SACRAMENTO — Rep. Barbara Boxer (D-Greenbrae) said Friday it is very likely that a top federal railroad safety official committed perjury before her subcommittee when he testified recently about safety inspections of Southern Pacific railroads.
Boxer said Edward R. English, chief of safety for the Federal Railroad Administration, had told her subcommittee in late July that he was unaware of a decision to halt a safety inspection of the railroad's equipment.
But on Thursday, H.T. (Tom) Patton, regional director of the railroad administration, testified that he had informed English, his boss, of the decision to cancel a June 23 inspection that was already in progress in Colton.
Boxer told The Times that the discrepancy points to a "massive cover-up" by federal regulators. Paton's disclosures came at a state legislative hearing in Los Angeles looking into safety issues raised by two Southern Pacific derailments last month--one that dumped toxic chemicals into the Sacramento River and another that spilled dangerous toxins at Seacliff in Ventura County.
English had testified July 31 before Boxer's government activities and transportation subcommittee--which is also investigating the wrecks--that he had no recollection of an inspection being called off while it was in progress.
Boxer, acting on information from a "whistle-blower," asked English: "Was there ever any occasion when FRA was inspecting Southern Pacific and the inspection was called off in the middle of the work?"
According to a transcript of the hearing, English replied: "I cannot answer that. I heard that mentioned earlier, and I do not know of any occasion where we were conducting a (federal and state) task force activity on the SP and the task force activity was canceled. I do not--I have no knowledge of that at all."
He added later, when pressed by Boxer, "Today was the first I heard about it. And we will certainly look into that issue."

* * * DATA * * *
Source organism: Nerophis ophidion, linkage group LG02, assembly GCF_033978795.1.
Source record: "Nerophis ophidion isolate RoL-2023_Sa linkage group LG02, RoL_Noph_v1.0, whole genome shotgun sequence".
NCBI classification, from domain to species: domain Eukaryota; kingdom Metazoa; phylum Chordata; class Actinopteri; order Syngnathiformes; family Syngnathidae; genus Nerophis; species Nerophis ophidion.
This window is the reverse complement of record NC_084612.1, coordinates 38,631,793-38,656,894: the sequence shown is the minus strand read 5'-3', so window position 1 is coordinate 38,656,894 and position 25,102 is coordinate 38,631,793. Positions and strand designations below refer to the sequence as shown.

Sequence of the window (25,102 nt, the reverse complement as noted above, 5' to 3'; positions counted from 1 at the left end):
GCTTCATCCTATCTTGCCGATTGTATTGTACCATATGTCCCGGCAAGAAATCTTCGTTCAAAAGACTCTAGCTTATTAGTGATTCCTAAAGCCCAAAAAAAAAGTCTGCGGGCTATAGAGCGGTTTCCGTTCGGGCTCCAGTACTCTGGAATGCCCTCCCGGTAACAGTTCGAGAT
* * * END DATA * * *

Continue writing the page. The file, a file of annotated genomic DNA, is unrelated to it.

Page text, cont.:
But Paton testified Thursday before the Assembly Transportation Committee chaired by Assemblyman Richard Katz (D-Sylmar), that he had conferred with English before calling off an inspection of railroad cars at Southern Pacific's West Colton yard. Paton said he made the decision after Southern Pacific's chief mechanical officer called him at home to complain that the railroad lost more than $1 million when its rail traffic was interrupted during a three-day inspection in Tucson. Southern Pacific officials acknowledge making the complaint but deny that they were attempting to prevent an inspection.
Paton said of his conversation with English: "I told him it was my feeling I should postpone the inspection at West Colton, that I felt I had pushed Southern Pacific about as far as I could."
Under questioning by Katz, Paton said the decision was his alone and that he telephoned English simply to inform him of it.
Paton said the inspectors had scarcely begun the Colton inspection of freight cars when he made the decision to divert the team to a Santa Fe railroad yard in Barstow.
"Southern Pacific isn't the only railroad I'm responsible for," Paton said. "I've got to keep an eye on others, too."
He said there was no relationship between the canceled inspection and the derailments.
English, in a phone interview from Washington, said Paton told him of his testimony Thursday evening. English did not dispute Paton but said he still could not recall being informed of the canceled inspection.
"I do not recall him communicating with me," said English. "That is not to say he didn't."
He maintained that it is not unusual to cancel such an inspection and that Southern Pacific was already under sufficiently close scrutiny by government inspectors.
"I don't get too excited about an inspection being canceled," he said. "We look at SP almost every day just the way we look at every other large railroad."
"That's the lamest excuse I've ever heard," Boxer responded in a phone interview. "From what I can see there is a cover-up going on at the highest levels of the Federal Railroad Administration."
State and federal hearings have revealed that prior to last month's derailments in California, safety inspectors routinely found that 80% to 90% of Southern Pacific's locomotives were defective.
Hurst reported from Sacramento and Warren reported from Riverside.